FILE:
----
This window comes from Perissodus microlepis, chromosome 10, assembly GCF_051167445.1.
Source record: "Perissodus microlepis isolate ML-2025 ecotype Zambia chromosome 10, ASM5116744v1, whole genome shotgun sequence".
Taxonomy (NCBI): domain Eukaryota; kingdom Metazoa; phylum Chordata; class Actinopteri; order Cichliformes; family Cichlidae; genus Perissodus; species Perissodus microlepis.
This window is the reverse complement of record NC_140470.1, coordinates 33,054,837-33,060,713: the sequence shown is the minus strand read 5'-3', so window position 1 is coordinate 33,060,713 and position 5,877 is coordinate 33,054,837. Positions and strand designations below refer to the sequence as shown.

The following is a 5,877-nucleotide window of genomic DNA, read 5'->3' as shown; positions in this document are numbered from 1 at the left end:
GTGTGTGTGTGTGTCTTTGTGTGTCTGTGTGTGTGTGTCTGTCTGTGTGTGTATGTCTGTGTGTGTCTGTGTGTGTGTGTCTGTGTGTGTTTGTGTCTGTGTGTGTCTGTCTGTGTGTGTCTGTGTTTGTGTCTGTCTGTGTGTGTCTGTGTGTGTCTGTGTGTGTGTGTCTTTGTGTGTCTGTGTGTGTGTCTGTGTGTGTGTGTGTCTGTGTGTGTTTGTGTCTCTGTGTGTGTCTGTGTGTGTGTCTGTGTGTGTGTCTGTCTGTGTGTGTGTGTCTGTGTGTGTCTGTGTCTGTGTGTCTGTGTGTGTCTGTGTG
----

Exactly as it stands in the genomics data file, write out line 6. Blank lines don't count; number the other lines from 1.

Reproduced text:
GTGTGTGTGTGTGTCTTTGTGTGTCTGTGTGTGTGTGTCTGTCTGTGTGTGTATGTCTGTGTGTGTCTGTGTGTGTGTGTCTGTGTGTGTTTGTGTCTGTGTGTGTCTGTCTGTGTGTGTCTGTGTTTGTGTCTGTCTGTGTGTGTCTGTGTGTGTCTGTGTGTGTGTGTCTTTGTGTGTCTGTGTGTGTGTCTGTGTGTGTGTGTGTCTGTGTGTGTTTGTGTCTCTGTGTGTGTCTGTGTGTGTGTCTGTGTGTGTGTCTGTCTGTGTGTGTGTGTCTGTGTGTGTCTGTGTCTGTGTGTCTGTGTGTGTCTGTGTG